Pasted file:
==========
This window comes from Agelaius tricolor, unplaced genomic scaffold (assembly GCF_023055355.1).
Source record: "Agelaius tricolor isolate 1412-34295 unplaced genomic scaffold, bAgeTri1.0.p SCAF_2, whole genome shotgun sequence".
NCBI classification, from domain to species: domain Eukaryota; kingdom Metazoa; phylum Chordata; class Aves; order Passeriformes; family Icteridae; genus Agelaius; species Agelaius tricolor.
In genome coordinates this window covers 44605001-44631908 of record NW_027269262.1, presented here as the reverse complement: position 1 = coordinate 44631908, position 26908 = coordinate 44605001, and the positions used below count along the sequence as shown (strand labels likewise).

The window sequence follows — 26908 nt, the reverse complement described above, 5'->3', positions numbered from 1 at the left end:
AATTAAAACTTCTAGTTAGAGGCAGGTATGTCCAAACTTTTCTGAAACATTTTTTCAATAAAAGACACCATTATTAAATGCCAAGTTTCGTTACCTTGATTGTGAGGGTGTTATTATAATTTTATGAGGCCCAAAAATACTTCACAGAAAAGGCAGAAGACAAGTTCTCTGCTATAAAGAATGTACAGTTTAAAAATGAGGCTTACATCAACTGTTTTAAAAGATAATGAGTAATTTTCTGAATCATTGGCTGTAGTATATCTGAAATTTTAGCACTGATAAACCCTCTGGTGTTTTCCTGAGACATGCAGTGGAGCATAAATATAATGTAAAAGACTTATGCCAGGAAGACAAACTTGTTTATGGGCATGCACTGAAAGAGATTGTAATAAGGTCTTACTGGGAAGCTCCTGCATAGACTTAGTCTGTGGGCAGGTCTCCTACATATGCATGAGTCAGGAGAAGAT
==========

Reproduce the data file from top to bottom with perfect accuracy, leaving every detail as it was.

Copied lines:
This window comes from Agelaius tricolor, unplaced genomic scaffold (assembly GCF_023055355.1).
Source record: "Agelaius tricolor isolate 1412-34295 unplaced genomic scaffold, bAgeTri1.0.p SCAF_2, whole genome shotgun sequence".
NCBI classification, from domain to species: domain Eukaryota; kingdom Metazoa; phylum Chordata; class Aves; order Passeriformes; family Icteridae; genus Agelaius; species Agelaius tricolor.
In genome coordinates this window covers 44605001-44631908 of record NW_027269262.1, presented here as the reverse complement: position 1 = coordinate 44631908, position 26908 = coordinate 44605001, and the positions used below count along the sequence as shown (strand labels likewise).

The window sequence follows — 26908 nt, the reverse complement described above, 5'->3', positions numbered from 1 at the left end:
AATTAAAACTTCTAGTTAGAGGCAGGTATGTCCAAACTTTTCTGAAACATTTTTTCAATAAAAGACACCATTATTAAATGCCAAGTTTCGTTACCTTGATTGTGAGGGTGTTATTATAATTTTATGAGGCCCAAAAATACTTCACAGAAAAGGCAGAAGACAAGTTCTCTGCTATAAAGAATGTACAGTTTAAAAATGAGGCTTACATCAACTGTTTTAAAAGATAATGAGTAATTTTCTGAATCATTGGCTGTAGTATATCTGAAATTTTAGCACTGATAAACCCTCTGGTGTTTTCCTGAGACATGCAGTGGAGCATAAATATAATGTAAAAGACTTATGCCAGGAAGACAAACTTGTTTATGGGCATGCACTGAAAGAGATTGTAATAAGGTCTTACTGGGAAGCTCCTGCATAGACTTAGTCTGTGGGCAGGTCTCCTACATATGCATGAGTCAGGAGAAGAT